Wednesday, February 25, 2015

Sonnet CVII (107)

Not mine own fears, nor the prophetic soul 
Of the wide world, dreaming on things to come,
Can yet the lease of my true love control, 
Suppos'd as forfeit to a confin'd doom. 
The mortal moon hath her eclipse endur'd, 
And the sad augurs mock their own presage; 
Incertainties now crown themselves assur'd, 
And peace proclaims olives of endless age. 
Now with the drops of this most balmy time 
My love looks fresh, and Death to me subscribes,
Since, spite of him, I'll live in this poor rhyme, 
While he insults o'er dull and speechless tribes: 
And thou in this shalt find thy monument, 
When tyrants' crests and tombs of brass are spent. 

l, 2. The prophetic soul of the wide world, dreaming on things to come. With this passage, which is very important in relation to Shakespeare's theology, cf. Richard III., Act ii. sc. 3, lines 41-44,

"Before the days of change still is it so;
By a divine instinct men's minds mistrust
Ensuing danger, as by proof we see
The water swell before a boisterous storm."

Brierre de Boismont says, in his work Des Hallucinations, ed. 1862, p. 43, "Il existe dans les masses populaires un instinct politique qui leur fait pressentir les catastrophes des societes, comme un instinct naturel annonce d'avance aux animaux l'approche des bouleversements physiques."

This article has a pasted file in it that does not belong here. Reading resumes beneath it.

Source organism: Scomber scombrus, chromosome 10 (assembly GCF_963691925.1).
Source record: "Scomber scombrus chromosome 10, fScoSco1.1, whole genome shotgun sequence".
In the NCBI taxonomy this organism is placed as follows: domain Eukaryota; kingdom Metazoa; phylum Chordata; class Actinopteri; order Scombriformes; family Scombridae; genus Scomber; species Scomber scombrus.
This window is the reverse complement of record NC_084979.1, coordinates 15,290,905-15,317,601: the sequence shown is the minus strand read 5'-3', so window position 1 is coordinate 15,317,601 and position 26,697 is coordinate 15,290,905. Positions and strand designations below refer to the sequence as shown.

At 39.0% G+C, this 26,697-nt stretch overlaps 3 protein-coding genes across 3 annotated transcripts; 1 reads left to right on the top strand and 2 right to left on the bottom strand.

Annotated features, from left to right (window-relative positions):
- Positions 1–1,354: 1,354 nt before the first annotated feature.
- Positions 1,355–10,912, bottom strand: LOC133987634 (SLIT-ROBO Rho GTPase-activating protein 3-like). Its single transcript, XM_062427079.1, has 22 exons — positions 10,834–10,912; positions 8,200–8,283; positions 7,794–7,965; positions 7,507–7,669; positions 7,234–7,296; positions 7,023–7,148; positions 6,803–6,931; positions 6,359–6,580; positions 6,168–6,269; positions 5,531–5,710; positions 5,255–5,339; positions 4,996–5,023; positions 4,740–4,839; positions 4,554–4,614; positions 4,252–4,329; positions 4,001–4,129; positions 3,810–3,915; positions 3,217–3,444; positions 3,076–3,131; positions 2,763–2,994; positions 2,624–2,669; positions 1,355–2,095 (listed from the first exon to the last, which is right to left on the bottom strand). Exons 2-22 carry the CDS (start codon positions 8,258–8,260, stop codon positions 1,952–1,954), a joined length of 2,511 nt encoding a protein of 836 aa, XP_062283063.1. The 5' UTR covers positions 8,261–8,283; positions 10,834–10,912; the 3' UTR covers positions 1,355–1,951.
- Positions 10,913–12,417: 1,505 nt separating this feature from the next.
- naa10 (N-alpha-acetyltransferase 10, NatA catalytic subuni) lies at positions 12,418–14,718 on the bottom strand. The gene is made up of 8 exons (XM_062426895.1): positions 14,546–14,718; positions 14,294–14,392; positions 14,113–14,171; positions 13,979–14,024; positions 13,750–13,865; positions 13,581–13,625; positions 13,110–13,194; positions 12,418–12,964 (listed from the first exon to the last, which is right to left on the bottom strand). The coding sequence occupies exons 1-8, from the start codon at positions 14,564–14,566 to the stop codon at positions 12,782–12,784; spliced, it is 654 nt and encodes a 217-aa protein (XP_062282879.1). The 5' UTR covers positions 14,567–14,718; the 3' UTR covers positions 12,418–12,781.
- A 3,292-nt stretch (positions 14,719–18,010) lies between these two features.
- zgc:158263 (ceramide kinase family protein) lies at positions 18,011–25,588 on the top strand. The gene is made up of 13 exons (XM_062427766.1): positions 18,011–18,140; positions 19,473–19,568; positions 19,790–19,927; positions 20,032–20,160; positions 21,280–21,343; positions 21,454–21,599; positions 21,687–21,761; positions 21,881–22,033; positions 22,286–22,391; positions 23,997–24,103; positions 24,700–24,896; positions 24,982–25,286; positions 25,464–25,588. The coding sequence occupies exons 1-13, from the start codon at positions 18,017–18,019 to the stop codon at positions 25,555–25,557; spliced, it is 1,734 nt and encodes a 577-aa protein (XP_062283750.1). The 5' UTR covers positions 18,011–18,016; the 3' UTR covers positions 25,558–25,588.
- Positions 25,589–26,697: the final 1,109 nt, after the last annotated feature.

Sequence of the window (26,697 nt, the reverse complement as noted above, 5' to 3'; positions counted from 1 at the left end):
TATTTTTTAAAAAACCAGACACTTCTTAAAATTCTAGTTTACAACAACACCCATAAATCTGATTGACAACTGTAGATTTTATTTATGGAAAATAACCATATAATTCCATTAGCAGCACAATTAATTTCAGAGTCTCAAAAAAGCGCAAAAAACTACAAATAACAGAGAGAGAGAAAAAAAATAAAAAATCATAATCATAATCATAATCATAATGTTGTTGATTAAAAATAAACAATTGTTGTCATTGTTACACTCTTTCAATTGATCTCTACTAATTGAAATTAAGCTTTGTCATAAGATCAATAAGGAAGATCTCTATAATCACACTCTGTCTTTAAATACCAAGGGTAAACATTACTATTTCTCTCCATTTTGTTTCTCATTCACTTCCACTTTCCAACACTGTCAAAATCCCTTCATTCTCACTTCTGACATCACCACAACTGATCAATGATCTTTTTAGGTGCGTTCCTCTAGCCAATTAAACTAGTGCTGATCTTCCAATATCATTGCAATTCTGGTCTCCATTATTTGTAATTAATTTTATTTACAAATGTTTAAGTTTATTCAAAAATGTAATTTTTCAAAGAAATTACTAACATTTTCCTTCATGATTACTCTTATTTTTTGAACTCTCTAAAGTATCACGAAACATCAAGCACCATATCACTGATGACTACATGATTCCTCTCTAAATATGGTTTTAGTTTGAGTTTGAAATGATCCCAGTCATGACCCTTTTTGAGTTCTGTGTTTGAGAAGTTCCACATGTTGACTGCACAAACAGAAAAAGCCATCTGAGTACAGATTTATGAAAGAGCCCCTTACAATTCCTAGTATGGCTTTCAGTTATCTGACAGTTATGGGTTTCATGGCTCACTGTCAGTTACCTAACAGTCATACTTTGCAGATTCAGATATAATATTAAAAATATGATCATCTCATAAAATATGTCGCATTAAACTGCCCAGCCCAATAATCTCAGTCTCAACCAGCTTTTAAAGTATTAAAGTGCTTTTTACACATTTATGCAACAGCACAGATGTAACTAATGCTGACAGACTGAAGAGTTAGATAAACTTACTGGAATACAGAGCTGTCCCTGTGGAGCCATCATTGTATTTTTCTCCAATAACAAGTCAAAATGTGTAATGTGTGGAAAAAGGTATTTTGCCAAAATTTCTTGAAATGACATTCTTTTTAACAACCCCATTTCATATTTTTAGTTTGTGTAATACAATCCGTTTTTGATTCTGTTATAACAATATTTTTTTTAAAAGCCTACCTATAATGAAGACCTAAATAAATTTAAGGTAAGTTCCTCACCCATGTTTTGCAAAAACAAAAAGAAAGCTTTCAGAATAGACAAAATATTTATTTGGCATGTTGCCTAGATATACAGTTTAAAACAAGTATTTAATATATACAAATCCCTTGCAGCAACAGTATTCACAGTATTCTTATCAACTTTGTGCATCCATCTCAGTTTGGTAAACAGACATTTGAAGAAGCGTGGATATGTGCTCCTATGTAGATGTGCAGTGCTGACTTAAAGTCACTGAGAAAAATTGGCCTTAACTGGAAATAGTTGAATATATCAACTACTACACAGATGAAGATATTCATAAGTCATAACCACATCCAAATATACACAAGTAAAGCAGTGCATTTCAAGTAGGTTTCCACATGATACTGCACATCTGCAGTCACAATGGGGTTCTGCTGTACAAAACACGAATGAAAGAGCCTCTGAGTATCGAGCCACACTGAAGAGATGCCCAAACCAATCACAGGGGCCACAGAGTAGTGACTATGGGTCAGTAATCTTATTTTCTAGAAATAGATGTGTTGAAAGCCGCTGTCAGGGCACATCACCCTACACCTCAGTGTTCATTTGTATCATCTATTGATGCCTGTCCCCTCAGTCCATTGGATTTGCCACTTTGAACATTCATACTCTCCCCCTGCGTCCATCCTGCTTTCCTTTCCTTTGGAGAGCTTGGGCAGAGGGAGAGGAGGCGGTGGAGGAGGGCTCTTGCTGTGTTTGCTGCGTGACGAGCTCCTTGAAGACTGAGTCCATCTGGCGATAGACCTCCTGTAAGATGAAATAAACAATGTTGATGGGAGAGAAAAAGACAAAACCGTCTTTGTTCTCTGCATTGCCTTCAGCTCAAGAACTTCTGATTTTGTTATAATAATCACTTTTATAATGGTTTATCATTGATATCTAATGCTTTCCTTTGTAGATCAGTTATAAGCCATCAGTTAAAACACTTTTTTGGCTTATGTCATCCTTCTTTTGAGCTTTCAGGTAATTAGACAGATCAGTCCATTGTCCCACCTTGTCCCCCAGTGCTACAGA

5. The mortal moon. Taken by Massey and Minto, and with probable correctness, as denoting Queen Elizabeth; but the eclipse cannot be the Queen's death. The emphasis evidently lies on the word "endur'd," and it would rather seem, as pointed out by Dowden, that the moon has passed through her eclipse, and is again shining. With better reason, therefore, the reference may be supposed to be to the Rebellion of Essex. 

6. The sad augurs will thus be those who had predicted the success of this attempt. 

8. Of endless age. With reference to the future. 

9. This most balmy time. Written probably on a mild spring or early summer day, with genial showers. 

12. Dull and speechless tribes. That is, of the common dead. 

14. Crests. Engraved on monumental tablets.

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